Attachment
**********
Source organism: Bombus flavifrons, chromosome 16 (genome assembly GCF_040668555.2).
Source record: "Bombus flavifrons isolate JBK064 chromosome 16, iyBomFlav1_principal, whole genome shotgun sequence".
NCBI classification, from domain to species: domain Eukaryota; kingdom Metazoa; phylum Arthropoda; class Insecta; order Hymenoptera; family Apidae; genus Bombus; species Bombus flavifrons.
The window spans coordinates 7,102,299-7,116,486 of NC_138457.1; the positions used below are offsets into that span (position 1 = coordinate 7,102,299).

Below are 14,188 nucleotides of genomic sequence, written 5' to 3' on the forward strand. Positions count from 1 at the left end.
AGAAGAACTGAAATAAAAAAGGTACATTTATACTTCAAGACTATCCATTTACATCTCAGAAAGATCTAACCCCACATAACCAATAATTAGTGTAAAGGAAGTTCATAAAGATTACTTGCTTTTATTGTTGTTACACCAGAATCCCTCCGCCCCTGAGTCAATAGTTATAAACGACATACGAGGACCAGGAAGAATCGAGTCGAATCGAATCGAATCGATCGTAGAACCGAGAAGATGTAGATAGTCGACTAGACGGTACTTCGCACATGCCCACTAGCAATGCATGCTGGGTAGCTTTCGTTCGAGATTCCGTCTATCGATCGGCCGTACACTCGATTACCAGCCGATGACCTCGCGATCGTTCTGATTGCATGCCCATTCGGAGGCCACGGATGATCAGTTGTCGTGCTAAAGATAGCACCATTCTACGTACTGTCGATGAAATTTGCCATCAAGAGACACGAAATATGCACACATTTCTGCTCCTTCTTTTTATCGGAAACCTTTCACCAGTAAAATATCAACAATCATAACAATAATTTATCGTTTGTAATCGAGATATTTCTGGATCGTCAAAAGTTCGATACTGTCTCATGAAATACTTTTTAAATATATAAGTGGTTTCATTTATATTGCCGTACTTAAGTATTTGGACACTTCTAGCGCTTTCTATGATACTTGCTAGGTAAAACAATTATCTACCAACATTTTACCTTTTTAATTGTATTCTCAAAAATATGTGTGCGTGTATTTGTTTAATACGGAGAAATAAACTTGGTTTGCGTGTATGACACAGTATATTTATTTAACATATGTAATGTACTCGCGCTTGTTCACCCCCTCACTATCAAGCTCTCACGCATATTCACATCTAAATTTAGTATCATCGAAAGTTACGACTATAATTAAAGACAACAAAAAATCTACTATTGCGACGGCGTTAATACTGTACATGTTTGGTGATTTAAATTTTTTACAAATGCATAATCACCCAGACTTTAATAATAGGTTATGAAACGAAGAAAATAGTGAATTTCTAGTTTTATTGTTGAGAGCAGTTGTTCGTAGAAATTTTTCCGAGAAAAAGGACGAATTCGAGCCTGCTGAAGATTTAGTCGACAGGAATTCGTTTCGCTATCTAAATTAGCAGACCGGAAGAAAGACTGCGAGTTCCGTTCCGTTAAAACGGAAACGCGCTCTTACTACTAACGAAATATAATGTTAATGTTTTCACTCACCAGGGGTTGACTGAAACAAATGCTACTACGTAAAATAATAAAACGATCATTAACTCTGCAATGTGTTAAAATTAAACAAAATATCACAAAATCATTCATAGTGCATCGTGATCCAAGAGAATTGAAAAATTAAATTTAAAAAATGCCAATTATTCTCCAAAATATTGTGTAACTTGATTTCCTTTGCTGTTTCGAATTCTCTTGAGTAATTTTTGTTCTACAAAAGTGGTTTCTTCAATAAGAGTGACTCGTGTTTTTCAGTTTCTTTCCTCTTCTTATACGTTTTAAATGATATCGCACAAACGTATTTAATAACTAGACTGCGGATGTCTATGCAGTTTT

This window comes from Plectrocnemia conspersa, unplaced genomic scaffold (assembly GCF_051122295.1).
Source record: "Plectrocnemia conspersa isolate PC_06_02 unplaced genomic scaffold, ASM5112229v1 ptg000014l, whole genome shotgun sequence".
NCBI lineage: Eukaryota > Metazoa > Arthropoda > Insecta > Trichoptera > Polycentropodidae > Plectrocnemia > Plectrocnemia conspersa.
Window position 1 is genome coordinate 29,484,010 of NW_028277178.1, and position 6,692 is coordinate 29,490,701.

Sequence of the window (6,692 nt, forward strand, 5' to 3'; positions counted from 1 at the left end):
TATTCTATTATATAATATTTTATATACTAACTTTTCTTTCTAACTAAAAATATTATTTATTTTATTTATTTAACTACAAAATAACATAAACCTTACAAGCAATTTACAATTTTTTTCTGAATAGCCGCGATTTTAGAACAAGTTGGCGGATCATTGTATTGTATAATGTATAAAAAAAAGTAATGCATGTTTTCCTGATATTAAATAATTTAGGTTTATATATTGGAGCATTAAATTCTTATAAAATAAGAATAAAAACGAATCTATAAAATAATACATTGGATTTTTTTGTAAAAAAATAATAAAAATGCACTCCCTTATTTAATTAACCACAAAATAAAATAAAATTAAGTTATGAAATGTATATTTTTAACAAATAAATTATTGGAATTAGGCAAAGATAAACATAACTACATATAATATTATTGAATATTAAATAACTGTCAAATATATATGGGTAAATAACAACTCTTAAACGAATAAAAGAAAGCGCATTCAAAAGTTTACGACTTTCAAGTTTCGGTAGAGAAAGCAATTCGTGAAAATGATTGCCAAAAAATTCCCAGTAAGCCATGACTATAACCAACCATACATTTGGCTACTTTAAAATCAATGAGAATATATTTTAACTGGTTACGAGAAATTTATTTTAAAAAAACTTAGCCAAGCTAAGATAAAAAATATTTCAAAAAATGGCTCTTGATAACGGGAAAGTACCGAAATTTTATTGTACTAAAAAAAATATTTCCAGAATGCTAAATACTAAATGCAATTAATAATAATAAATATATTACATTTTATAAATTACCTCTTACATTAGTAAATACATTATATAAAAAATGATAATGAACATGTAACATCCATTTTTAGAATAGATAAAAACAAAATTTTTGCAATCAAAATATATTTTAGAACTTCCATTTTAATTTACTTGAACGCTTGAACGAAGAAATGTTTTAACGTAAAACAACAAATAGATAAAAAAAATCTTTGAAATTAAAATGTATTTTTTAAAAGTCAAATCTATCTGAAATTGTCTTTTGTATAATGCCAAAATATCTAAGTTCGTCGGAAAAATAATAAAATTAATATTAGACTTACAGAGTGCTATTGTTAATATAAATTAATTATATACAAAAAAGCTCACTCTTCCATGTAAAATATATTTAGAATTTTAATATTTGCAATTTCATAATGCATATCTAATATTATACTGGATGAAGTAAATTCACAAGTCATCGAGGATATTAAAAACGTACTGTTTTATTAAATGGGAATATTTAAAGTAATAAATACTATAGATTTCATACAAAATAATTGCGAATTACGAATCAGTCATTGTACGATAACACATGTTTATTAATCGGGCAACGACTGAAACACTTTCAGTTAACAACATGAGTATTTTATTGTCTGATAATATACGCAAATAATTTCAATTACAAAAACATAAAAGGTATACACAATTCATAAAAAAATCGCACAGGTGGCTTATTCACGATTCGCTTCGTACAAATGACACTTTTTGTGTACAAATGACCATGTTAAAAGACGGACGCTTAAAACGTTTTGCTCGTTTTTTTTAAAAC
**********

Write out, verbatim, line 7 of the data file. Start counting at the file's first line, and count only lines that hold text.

This window comes from Plectrocnemia conspersa, unplaced genomic scaffold (assembly GCF_051122295.1).